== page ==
Hundreds of advocates from various professions represented from every corner of New York State, convened at the State Capitol in Albany, NY on Tuesday, February 11 for Scaffold Law Reform Advocacy Day, to urge Governor Andrew Cuomo and Legislators to reform New York’s Scaffold Law.
Reforming the century-old Scaffold Law, which has bipartisan support in both houses, will allow Minority/ Women Owned Businesses to remain open and communities to build much needed classrooms and hospitals.
“The Scaffold Law drives up the cost of every public and private construction project in New York because building owners and contractors are held “absolutely liable” for “elevation related injuries,” regardless of the facts of the case, or the real liability for the injury. The time has come to change this antiquated law,” said, Heather C. Briccetti, Esq., President and CEO of The Business Council of New York State, Inc.
The Scaffold Law is an anachronism that continues to exist at the expense not only of the construction industry, but also the economy, state and local governments, school districts, small businesses, farmers and taxpayers. Public projects, like the Tappan Zee Bridge, New York City Schools, roads and bridges cost more in New York due to the absolute liability standard, severely limiting our ability to keep infrastructure safe and rebuild more efficiently after weather related events like Superstorm Sandy.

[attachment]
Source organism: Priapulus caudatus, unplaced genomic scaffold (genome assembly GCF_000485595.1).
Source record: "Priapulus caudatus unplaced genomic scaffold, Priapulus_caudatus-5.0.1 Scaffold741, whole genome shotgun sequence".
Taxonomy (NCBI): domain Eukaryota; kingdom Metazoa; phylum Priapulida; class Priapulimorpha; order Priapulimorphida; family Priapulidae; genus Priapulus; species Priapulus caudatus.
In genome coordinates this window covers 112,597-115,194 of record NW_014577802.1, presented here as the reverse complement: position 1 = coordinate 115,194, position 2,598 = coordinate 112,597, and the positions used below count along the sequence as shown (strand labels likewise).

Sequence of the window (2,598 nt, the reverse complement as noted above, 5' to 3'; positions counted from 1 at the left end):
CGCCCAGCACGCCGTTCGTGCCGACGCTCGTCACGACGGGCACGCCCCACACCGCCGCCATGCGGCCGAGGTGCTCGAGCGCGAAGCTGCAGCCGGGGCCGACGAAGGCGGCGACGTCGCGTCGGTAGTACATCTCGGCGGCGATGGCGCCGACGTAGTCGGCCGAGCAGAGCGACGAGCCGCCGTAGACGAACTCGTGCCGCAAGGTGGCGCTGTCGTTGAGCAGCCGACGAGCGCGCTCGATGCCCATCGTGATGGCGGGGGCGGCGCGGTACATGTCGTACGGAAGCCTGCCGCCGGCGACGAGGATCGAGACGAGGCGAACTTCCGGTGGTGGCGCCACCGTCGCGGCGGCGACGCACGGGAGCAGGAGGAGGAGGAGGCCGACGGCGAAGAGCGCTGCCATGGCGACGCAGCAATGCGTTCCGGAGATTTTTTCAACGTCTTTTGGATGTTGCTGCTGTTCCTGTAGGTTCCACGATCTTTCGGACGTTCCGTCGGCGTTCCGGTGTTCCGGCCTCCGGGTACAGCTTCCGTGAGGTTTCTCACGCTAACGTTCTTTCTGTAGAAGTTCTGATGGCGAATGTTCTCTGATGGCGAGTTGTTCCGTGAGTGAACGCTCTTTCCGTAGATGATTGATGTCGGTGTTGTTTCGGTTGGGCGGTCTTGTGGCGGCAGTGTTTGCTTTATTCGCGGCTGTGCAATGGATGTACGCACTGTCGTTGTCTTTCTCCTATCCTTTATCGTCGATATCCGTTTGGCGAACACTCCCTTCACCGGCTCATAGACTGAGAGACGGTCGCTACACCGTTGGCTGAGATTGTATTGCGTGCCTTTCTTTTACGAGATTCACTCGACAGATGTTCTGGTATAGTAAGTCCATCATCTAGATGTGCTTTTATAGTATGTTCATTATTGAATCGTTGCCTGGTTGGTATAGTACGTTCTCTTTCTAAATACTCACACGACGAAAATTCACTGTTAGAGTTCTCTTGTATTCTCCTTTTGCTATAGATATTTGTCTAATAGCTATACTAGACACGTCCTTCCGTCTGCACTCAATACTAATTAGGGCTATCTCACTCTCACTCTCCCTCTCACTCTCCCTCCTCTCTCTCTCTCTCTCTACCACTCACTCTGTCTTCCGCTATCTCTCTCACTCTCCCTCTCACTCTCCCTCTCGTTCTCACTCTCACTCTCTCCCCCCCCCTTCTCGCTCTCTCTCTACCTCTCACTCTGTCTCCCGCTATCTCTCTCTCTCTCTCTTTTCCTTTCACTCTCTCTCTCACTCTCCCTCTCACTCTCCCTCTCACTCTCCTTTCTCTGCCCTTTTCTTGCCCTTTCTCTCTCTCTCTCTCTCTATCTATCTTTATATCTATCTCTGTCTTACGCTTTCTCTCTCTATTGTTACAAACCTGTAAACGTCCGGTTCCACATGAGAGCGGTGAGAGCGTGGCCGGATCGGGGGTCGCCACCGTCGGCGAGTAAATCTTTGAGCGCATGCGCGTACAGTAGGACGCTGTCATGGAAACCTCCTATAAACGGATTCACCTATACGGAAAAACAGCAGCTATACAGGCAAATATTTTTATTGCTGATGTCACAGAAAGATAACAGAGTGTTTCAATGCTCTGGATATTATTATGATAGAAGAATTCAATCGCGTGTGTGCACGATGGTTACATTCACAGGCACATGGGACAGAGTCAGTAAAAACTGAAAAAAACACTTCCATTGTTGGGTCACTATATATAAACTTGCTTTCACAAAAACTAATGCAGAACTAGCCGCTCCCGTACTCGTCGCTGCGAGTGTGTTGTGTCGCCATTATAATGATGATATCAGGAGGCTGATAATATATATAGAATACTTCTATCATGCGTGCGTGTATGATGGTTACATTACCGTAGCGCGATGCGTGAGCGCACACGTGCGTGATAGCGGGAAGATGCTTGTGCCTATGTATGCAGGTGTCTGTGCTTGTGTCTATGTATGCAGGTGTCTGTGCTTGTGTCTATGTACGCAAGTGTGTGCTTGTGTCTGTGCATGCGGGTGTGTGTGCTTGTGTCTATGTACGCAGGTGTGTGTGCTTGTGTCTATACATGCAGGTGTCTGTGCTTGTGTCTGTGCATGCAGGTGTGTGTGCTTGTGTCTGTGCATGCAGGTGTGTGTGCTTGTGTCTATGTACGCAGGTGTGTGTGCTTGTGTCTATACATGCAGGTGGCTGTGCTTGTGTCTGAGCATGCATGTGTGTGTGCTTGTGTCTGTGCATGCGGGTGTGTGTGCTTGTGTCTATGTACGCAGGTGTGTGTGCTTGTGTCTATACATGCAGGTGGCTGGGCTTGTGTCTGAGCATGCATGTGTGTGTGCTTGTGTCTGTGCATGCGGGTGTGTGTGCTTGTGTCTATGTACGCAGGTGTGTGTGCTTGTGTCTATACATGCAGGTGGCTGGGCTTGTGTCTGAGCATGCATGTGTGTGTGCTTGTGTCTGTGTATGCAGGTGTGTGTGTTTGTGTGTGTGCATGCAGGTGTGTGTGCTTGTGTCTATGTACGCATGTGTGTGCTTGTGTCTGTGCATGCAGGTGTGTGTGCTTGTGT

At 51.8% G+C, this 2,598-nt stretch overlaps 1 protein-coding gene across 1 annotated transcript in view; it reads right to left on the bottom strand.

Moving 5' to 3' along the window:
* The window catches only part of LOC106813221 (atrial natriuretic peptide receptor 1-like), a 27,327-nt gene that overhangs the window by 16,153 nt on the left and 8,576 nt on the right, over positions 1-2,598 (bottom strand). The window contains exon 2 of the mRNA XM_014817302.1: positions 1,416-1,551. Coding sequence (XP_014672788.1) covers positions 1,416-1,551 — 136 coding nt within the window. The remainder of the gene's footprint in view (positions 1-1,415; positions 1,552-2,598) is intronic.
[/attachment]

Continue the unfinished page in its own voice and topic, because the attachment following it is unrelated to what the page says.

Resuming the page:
New York remains the only state in the nation with such an absolute liability standard. A comparative market analysis demonstrates that insurance costs on public and privately financed construction projects would be significantly lower with scaffold law reform. New York’s Scaffold Law predates the Occupational Safety and Health Administration, Workers’ Compensation Law, state regulations, local laws, and construction industry best practices that provide rigorous safety protections to workers.
New York’s general liability insurance market is in crisis mode. The absolute liability standard and threat of large cash awards to plaintiffs has limited the number of insurance companies willing to provide general liability and reinsurance policies in New York. The insurance marketplace is under duress, with carriers passing along increases ranging from 20% to 400%. Such increases are then passed on to the consumer and drive up the cost on every construction project, be it a house, a bridge, a school, a barn or a high-rise building. In many cases, the only insurance market open to contractors and subcontractors is the non-admitted lines, where exclusions for scaffold law related claims are not uncommon.
The Scaffold Law also has a destructive impact on minority and women owned (M/WBE) contractors. Governor Cuomo has recently increased the state’s target for M/WBE involvement in state projects, but advocates argue that the scaffold law disproportionately affects M/WBEs who are generally smaller and cannot afford the insurance costs, or could be quickly bankrupted by a large settlement. Scaffold law reform would accelerate more business opportunities for M/WBE firms.